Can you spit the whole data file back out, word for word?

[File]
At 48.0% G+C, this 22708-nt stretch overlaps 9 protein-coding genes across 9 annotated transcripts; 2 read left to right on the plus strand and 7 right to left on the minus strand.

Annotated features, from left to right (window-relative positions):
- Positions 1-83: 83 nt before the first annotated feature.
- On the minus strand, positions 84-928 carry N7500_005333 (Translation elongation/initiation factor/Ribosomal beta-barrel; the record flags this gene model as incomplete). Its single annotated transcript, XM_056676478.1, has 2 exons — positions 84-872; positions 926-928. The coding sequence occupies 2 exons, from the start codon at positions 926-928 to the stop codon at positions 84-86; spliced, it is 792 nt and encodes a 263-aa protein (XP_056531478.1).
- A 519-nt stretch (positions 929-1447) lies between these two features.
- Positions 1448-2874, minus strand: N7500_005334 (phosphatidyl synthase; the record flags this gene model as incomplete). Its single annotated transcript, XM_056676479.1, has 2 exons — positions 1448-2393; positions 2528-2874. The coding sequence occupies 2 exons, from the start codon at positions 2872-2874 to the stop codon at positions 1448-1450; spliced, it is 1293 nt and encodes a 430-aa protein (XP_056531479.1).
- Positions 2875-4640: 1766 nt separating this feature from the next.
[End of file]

At 48.0% G+C, this 22708-nt stretch overlaps 9 protein-coding genes across 9 annotated transcripts; 2 read left to right on the plus strand and 7 right to left on the minus strand.

Annotated features, from left to right (window-relative positions):
- Positions 1-83: 83 nt before the first annotated feature.
- On the minus strand, positions 84-928 carry N7500_005333 (Translation elongation/initiation factor/Ribosomal beta-barrel; the record flags this gene model as incomplete). Its single annotated transcript, XM_056676478.1, has 2 exons — positions 84-872; positions 926-928. The coding sequence occupies 2 exons, from the start codon at positions 926-928 to the stop codon at positions 84-86; spliced, it is 792 nt and encodes a 263-aa protein (XP_056531478.1).
- A 519-nt stretch (positions 929-1447) lies between these two features.
- Positions 1448-2874, minus strand: N7500_005334 (phosphatidyl synthase; the record flags this gene model as incomplete). Its single annotated transcript, XM_056676479.1, has 2 exons — positions 1448-2393; positions 2528-2874. The coding sequence occupies 2 exons, from the start codon at positions 2872-2874 to the stop codon at positions 1448-1450; spliced, it is 1293 nt and encodes a 430-aa protein (XP_056531479.1).
- Positions 2875-4640: 1766 nt separating this feature from the next.